Solar cells have become more efficient and renewable energy costs are dropping, yet energy storage remains the major hurdle for scientists, who recognize both the economic and environmental advantages of a future dominated by clean power. Continual improvements in the energy density of today's batteries will yield rewards in the relatively near term, says Cui, who sides with experts who predict mass adoption of electric vehicles over the next 10-15 years. "I wouldn't be surprised if we're seeing cars that can run 400 miles on a single charge," he said, but the greatest gains in clean energy won't be achieved until batteries can store enough energy to allow for the integration of solar, wind and other renewable power sources into the mainstream electrical grid. "Energy storage is the missing link," Cui said, "and if we can solve that, it will be the most extraordinary achievement we can hope to have in this field in the next 20 or 30 years."
The potential for nanomaterials to help mitigate the impacts of environmental pollution also looms large for Cui. As the global population grows and resource needs increase, he predicts a starring role for nanoscale structures in efforts to purify water and remediate soil pollution, and is developing a nano-driven "desalination battery," which removes salt from seawater using less energy than reverse-osmosis, as well as air and water purification technologies that use nanostructures to capture particulates and pollutants with remarkable speed and efficiency.
The Best Molecule for the Job
In a future envisioned by Melanie Sanford, there will be no compromise to designing molecules for some of the most important chemical tasks in the world, namely medical imaging, drug development, energy production and fields where the characteristics of a chemical reaction, or the process by which a molecule is made or utilized, can mean the difference between mediocre performance and excellence.
Sanford is making this vision a reality, developing customized approaches for the goals of various industries. "Depending on the target for the reaction we're developing, the dreams for the future are different," she said. The pharmaceutical and medical industries are two areas where Sanford believes that astonishing advances will be realized in the coming decade. Among them, the ability to customize the tracer molecules that are crucial to obtaining quality images in positron emission tomography, or PET, scans used in cancer, cardiac and brain diagnostics. "Right now, the tracers used aren't the best or the most appropriate, they're the ones we can make with the limited set of reactions we have for adding a radioactive tag to a molecule," said Sanford. "Ten or twenty years from now, the only constraint will be our imaginations — the reactions and catalysts in development now will allow us to ask, 'What molecule do I want to make to get the best result for this application?' and then be able to make it."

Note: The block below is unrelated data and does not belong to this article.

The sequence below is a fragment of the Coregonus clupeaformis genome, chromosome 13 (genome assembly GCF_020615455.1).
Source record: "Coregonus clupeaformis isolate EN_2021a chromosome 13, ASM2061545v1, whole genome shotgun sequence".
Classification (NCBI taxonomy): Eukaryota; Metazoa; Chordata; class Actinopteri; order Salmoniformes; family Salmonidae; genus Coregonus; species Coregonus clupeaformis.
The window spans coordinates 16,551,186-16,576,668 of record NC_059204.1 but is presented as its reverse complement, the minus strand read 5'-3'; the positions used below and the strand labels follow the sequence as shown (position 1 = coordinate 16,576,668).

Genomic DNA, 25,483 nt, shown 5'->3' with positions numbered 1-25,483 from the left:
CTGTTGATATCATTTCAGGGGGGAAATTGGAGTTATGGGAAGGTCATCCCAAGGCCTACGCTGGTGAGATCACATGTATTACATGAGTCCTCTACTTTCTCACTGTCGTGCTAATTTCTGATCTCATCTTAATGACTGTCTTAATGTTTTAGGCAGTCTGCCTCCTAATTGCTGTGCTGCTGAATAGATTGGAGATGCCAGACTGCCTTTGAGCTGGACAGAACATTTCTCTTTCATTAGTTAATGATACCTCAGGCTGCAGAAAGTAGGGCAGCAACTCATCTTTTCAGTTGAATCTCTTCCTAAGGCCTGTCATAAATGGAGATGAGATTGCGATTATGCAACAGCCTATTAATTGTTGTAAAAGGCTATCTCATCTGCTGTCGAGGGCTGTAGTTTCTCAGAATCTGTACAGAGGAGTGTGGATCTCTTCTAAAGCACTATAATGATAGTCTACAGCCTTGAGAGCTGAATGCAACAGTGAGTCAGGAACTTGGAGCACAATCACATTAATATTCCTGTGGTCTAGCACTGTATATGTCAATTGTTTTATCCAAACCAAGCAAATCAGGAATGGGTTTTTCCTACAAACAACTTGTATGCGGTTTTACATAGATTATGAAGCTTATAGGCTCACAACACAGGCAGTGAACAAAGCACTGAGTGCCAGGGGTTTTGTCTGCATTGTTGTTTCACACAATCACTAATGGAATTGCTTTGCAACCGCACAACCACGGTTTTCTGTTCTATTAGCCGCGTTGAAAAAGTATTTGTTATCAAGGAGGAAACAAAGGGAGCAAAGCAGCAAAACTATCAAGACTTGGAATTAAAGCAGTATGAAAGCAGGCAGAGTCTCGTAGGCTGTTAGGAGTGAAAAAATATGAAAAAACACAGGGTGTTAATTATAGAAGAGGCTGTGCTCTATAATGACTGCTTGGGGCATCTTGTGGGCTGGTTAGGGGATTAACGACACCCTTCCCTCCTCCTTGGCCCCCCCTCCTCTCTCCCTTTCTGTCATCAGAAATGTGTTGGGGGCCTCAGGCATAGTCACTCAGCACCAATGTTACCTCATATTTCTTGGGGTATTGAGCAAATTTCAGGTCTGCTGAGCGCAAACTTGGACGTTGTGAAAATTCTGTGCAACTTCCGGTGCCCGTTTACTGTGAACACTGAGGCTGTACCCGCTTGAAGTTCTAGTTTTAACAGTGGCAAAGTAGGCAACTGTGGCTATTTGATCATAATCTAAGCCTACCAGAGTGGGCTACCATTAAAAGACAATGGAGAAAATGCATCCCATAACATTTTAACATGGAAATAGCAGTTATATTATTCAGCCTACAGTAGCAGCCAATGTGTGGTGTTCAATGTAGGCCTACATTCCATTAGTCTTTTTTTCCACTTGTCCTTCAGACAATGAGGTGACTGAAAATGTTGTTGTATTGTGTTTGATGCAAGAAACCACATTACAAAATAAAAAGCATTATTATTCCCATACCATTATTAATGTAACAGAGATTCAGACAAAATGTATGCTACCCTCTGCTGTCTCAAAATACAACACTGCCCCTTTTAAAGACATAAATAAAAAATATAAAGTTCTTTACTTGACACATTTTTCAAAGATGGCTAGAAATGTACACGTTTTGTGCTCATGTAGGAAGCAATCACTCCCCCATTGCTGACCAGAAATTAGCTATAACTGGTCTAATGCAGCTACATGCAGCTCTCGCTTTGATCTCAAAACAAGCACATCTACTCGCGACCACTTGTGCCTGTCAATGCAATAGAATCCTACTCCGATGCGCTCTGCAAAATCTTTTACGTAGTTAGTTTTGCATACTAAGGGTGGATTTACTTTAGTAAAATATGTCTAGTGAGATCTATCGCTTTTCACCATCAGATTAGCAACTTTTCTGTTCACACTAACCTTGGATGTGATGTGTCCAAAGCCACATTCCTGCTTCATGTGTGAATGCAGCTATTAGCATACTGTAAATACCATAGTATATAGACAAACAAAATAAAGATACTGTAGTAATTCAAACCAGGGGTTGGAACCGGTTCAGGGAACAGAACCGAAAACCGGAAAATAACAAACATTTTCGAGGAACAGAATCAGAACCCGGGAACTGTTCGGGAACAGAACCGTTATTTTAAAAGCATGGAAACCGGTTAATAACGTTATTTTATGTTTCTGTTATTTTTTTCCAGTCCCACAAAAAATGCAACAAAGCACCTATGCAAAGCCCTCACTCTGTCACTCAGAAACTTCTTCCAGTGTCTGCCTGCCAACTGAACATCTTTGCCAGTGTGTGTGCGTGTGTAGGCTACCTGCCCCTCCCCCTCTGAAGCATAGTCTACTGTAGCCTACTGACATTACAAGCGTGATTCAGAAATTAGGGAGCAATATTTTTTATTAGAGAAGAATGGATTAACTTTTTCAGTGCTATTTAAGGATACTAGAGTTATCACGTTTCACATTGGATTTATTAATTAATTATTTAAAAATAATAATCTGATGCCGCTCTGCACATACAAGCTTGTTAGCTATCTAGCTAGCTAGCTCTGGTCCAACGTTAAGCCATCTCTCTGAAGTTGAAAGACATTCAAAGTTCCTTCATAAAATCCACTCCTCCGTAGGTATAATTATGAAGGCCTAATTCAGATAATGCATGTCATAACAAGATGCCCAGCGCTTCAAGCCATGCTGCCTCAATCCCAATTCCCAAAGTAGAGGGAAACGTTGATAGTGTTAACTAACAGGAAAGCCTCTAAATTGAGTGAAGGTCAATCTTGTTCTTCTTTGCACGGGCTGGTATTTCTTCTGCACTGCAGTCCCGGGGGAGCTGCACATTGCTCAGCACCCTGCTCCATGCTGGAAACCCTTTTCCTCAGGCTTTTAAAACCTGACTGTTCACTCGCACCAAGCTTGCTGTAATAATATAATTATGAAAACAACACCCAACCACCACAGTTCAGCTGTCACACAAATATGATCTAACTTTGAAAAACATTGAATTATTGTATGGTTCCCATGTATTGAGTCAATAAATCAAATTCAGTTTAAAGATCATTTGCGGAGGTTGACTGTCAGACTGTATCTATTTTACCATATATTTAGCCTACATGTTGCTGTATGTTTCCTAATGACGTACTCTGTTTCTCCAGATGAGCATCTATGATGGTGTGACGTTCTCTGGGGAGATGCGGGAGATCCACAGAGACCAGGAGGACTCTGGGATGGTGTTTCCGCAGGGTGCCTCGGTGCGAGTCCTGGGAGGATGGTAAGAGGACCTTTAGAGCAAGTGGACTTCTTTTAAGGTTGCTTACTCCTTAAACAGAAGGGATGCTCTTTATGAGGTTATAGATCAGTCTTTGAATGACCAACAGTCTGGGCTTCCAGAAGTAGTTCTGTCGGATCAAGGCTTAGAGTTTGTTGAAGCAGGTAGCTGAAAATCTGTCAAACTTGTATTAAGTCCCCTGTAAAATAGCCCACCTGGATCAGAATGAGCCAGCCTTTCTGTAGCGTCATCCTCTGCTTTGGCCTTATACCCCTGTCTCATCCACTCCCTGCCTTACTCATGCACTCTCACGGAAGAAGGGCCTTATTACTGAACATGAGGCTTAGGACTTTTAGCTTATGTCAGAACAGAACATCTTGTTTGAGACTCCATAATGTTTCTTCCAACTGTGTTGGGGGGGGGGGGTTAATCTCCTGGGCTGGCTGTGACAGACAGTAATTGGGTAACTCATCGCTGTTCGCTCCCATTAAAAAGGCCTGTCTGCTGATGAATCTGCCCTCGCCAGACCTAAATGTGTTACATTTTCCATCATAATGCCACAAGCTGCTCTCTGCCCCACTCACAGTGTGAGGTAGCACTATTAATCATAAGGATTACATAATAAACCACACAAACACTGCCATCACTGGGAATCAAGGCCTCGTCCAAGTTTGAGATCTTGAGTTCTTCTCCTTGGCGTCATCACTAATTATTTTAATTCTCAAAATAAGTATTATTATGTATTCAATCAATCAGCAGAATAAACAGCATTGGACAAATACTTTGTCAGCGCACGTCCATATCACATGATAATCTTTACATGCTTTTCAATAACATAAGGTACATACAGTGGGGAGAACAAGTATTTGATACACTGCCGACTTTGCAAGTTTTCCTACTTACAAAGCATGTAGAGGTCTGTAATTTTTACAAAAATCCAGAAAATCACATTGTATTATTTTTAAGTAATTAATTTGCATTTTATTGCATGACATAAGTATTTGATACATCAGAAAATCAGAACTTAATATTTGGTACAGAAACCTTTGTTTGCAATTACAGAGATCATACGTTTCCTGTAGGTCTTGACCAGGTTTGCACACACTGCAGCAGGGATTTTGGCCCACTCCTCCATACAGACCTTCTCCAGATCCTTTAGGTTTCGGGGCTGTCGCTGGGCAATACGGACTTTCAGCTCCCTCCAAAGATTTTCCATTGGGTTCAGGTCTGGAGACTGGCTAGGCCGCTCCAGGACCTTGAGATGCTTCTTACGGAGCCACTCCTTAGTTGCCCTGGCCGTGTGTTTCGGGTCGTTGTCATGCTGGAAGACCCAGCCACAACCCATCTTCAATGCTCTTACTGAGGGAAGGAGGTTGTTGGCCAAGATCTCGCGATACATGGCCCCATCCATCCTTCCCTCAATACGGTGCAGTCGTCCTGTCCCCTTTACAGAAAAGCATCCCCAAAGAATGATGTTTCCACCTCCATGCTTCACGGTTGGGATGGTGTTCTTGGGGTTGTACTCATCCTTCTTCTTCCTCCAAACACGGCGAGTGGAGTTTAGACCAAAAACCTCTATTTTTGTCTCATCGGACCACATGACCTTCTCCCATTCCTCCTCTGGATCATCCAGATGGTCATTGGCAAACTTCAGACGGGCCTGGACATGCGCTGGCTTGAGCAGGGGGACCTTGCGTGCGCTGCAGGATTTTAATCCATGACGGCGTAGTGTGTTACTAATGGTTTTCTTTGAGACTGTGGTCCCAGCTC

Customization plays an equally important role in another field Sanford sees poised for transformation through the design of novel reactions — agricultural chemicals. Using reactions that yield the desired result, but do so using readily available materials with minimal energy consumption or waste production, would represent significant improvement and a major sustainability overhaul of some of the largest-scale chemical processing activities on earth. "These syntheses are being performed at such a massive scale that waste really matters," said Sanford.
The ability to make the best molecule for the job will be key to making Cui's grid-scale energy storage a reality through new battery technologies. Sanford animatedly described the potential for developing new molecules to store energy, as well as tools for understanding and predicting the behavior and characteristics of those molecules. "It's going to be very exciting to both develop molecules with huge storage capability, but also to be able to use them to balance various needs and parameters — high storage capacity with high solubility — so we can really understand how to modify structures to yield the best performance for an application," she said.
Zhang, Cui and Sanford harbor no delusions of ease when it comes to the dreams they've set forth. Rather, they greet the challenges ahead with equal measures of determination and hope. "We have an enormous amount of work to do in the coming decades," said Cui. "But everything we're working towards is so important for the sustainable growth of the world and for the health and future of our children. I'm confident we can do it."